However, it is worth noting that the main link between AIS and the IICA was Carlos Manuel Polo, who in 2007 became head of the IICA “irrigation and drainage” program thanks to personal connections with former Magdalena Congressman Luis Eduardo Vives. The former congressman, whose family has received generous subsidies, was convicted in 2008 for ties to paramilitary leader Rodrigo Tovar (”Jorge 40″) as part of the “para-politics” scandal. Polo told Cambio, â€œI donâ€™t deny my friendship with Luis Eduardo Vives. … That relationship does not compromise the interests of the Ministry and much less those of the IICA.â€
Critics view the revelations as evidence of rampant cronyism, with the Uribe government handing out benefits to its wealthiest supporters from the public treasury. It recalls the 2008 “Carimagua” scandal, in which land set aside for displaced Colombians was instead leased to agribusiness interests. “The Uribe government loves to give public money away to the richest and collect heavy taxes from the weakest,” wrote former minister ex ministro Juan Camilo Restrepo in MedellÃn’s El Colombiano newspaper. Writing in the BogotÃ¡ daily El Espectador, former Central Bank Director SalomÃ³n Kalmanovitz added, “In Ãlvaro Uribe’s two terms, the largest agrarian counter-reform in the nation’s history has been consolidated.”
The AIS revelations are a political blow to AndrÃ©s Felipe Arias, the Uribe administration’s minister of Agriculture from 2006 until early this year, who championed the program. Arias, a deeply conservative young politician considered a strong presidential contender if Ãlvaro Uribe is unable to run, has been so closely identified with the president that Colombians frequently refer to him as “Uribito.” In an opinion piece in Thursday’s El Tiempo, Arias defended himself by arguing that AIS has benefitted 316,000 families in the countryside, 98% of whom are small and medium producers, who have received 88% of the resources. He also contends that AIS has generated 376,000 jobs in the countryside.
Cambio acknowledges that the program has generated employment, although not not as much as ex minister Arias and current Agriculture Minister AndrÃ©s Fernandez claim. Others dispute Arias’s claims about the distribution of resources. Rafael Pardo, a former defense minister and leader of the opposition Liberal Party, said that in 2007, the program gave out 114 billion pesos (US$60 million) in subsidies, of which 65 billion (US$34 million) ended up in the hands of only 103 beneficiaries.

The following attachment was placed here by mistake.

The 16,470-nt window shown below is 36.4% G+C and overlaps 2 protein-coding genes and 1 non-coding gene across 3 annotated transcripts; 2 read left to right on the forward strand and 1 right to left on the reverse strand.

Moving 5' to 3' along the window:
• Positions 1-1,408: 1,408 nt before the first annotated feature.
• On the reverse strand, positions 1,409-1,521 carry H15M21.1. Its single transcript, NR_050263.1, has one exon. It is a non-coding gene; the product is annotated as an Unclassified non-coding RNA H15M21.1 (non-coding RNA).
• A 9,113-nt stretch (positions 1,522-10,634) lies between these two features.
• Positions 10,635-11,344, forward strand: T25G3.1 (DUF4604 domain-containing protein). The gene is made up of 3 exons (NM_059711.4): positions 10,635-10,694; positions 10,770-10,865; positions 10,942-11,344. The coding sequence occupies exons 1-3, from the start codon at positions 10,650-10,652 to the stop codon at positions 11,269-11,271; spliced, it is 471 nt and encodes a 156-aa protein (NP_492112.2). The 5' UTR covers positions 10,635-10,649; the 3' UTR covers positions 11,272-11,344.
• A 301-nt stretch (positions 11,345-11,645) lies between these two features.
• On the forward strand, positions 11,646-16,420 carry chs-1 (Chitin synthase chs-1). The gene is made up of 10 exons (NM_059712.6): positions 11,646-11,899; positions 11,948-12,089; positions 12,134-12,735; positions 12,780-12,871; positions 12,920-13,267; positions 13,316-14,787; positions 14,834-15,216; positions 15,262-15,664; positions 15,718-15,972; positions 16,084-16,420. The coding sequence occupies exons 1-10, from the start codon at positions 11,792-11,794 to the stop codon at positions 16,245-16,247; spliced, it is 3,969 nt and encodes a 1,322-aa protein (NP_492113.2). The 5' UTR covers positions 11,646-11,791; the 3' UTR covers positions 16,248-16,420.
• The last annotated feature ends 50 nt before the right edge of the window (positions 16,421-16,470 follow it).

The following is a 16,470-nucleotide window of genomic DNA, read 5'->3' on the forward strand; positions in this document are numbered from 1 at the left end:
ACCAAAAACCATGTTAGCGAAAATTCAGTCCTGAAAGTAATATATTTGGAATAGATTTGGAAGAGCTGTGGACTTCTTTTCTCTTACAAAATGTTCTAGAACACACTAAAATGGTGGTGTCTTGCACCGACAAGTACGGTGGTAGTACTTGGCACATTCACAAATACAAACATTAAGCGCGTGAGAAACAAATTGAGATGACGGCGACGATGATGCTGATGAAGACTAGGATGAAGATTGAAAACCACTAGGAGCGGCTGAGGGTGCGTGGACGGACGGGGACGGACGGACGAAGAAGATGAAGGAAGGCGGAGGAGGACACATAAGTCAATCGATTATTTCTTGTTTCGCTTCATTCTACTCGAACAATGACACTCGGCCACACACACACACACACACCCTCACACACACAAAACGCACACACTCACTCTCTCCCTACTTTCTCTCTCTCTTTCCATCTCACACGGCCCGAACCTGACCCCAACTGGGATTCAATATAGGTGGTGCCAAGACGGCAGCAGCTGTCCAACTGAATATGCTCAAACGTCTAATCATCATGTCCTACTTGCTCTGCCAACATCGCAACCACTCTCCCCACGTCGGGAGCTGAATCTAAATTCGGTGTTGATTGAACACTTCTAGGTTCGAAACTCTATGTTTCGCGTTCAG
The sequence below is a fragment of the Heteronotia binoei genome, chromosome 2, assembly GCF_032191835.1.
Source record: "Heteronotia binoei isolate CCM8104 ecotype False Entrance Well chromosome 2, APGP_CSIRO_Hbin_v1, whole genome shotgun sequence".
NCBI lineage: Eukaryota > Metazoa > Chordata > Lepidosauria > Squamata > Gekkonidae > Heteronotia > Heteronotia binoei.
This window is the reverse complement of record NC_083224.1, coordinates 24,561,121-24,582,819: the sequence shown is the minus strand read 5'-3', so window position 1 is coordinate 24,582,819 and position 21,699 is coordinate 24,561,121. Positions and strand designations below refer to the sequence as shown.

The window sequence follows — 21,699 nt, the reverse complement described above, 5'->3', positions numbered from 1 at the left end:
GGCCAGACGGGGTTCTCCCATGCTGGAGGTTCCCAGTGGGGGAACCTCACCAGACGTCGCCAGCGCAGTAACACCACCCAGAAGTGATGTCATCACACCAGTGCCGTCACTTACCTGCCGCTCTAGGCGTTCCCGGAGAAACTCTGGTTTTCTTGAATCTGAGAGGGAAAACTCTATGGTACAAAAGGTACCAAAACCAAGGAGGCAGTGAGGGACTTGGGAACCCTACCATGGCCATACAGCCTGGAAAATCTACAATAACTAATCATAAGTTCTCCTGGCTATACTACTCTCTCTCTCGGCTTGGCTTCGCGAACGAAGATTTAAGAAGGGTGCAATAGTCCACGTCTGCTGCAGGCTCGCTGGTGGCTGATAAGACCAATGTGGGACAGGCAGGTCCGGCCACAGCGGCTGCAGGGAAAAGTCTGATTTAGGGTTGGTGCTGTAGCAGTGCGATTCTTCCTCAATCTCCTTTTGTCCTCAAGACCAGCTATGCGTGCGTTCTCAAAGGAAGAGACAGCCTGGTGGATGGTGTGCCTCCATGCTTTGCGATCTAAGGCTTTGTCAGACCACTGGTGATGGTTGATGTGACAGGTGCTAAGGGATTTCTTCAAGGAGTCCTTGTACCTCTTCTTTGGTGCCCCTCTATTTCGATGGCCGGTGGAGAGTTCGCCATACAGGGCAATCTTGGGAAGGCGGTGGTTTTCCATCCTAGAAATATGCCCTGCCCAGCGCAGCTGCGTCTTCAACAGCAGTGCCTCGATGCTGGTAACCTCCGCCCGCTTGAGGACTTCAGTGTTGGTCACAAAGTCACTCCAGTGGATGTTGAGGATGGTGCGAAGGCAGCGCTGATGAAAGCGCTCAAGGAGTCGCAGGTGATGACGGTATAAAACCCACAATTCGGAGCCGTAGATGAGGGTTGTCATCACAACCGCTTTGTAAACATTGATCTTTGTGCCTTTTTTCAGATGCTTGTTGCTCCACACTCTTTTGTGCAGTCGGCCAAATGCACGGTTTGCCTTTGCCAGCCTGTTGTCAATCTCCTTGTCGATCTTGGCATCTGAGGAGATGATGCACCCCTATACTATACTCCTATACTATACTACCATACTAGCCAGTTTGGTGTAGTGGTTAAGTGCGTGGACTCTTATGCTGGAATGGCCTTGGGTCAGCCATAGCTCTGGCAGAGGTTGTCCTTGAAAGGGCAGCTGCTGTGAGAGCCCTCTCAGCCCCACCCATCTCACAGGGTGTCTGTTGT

Former minister Arias said Thursday that it would be a bad idea to end the AIS program. He justifies that assertion, oddly, by citing the Uribe government’s high poll numbers. “This is what only a few people want. Those who appear very low in the polls. When the polls go well for us, the debate is harder.”
Indalecio Dangond, one of the major beneficiaries of the AIS subsidies, wrote an opinion piece opposite former Agricultural Minister Arias’s in Thursdayâ€™s El Tiempo. He contends that â€œthe beneficiaries are not to blame, rather the model of ex minister Andres Felipe Arias, who designed it to reach the rich and not the poor.â€
According to Cambio, this year the program has approved subsidies for 100 projects, which include more than 1.57 billion pesos (US$840,000) for Magdalena. This yearâ€™s figure is significantly lower than in years past due to the fact that those who received subsidies in 2007 and 2008 could not present again this year. An AIS analyst explained, â€œthey realized that the majority of the resources were remaining in the hands of a few, and that was disgraceful.â€